When you mention the DMP.  where are you finding rescources for this?  Is this a program or speaker like Dave Ramsey?  Or is the throught the cc's

 


 

DMP are run by companies who negotiate with the credit card companies to reduce the interest rates and OTL fees in return for closing the account and not appying for new credit.  You make a single payment to them and they inturn pay your creditors.   They only work with revolving credit card debt.

 

I sent you a PM on the company that I used.

09/12/2013 FICO: EQ: 772 EX:813 TU:752
Super Contributor
marty56
Posts: 5,679
Registered: ‎10-06-2007
0

Re: Dave Ramsey


woopah wrote:

When I was getting out of credit card debt I used a snowball approach, but put it towards the credit card with the highest interest rate.  I don't understand, and I don't think I will ever understand, how DR can advocate the snowball approach towards the smallest balance.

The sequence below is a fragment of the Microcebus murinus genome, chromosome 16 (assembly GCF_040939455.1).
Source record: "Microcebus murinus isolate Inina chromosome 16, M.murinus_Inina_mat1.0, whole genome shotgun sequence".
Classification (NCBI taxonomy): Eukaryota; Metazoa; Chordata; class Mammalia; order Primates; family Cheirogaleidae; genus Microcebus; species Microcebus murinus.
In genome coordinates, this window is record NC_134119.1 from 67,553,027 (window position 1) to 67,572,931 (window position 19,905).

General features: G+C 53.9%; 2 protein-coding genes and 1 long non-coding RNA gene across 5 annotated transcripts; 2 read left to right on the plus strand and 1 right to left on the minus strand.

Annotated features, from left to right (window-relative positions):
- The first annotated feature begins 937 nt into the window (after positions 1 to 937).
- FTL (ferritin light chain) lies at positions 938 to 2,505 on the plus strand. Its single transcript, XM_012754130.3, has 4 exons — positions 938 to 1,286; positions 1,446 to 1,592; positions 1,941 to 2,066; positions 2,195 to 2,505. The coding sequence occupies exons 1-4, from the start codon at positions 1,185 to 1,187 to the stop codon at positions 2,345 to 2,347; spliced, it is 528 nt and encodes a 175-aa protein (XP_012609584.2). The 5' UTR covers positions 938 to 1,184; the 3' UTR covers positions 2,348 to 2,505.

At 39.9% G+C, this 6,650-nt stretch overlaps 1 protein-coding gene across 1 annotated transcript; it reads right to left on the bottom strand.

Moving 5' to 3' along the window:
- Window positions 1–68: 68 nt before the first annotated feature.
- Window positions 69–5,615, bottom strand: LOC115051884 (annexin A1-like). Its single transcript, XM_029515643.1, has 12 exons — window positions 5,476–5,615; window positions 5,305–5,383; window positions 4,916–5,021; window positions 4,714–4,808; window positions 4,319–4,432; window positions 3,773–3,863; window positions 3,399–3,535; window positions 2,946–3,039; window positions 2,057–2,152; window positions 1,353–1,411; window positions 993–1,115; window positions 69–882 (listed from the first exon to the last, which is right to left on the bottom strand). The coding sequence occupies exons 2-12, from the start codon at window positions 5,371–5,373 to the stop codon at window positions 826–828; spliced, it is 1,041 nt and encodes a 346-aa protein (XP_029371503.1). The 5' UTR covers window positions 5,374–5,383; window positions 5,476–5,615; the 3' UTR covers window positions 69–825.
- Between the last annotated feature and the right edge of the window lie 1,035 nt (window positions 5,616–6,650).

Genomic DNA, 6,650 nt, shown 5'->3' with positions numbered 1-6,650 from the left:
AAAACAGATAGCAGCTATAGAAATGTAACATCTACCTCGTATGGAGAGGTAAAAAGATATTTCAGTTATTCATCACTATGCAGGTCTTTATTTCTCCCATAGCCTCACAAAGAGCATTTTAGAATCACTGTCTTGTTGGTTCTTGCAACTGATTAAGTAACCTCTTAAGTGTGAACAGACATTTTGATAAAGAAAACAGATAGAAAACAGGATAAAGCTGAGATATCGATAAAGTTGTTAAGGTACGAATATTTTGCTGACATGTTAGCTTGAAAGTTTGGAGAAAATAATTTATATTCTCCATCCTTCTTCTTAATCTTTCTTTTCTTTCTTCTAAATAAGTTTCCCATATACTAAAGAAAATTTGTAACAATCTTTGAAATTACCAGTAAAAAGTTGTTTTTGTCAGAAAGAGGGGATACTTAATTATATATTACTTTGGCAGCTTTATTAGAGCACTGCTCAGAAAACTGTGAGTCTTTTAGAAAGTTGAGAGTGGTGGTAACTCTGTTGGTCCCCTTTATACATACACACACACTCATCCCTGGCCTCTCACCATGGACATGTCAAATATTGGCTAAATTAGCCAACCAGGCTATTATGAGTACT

I cant speak for others but the reason why that approach worked for me was that it took me over 5 years to get out of CC debt as then number of accounts with balances droped, I got more and more postive that I would finally climb out of the hole I dug myself into.  Going from say 10 account with a balance to 9 accounts, seemed better to me than say going from 70k of debt to 65k where both results happend at the same time.

 

For people like me, that approach worked even if it cost me more money in the long run.

 

09/12/2013 FICO: EQ: 772 EX:813 TU:752
Super Contributor
marty56
Posts: 5,679
Registered: ‎10-06-2007
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Re: Dave Ramsey


haulingthescoreup wrote: 
They might in fact need to swear off credit forever.

Rather than that I say swearing off revolving balance.  After justifiying in your mind to revolve the first balance, others come much easier.  20 buck here, 30 bucks there and your back into 70k of CC debt. 

09/12/2013 FICO: EQ: 772 EX:813 TU:752
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Epic Contributor
haulingthescoreup
Posts: 28,115
Registered: ‎04-01-2007
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Re: Dave Ramsey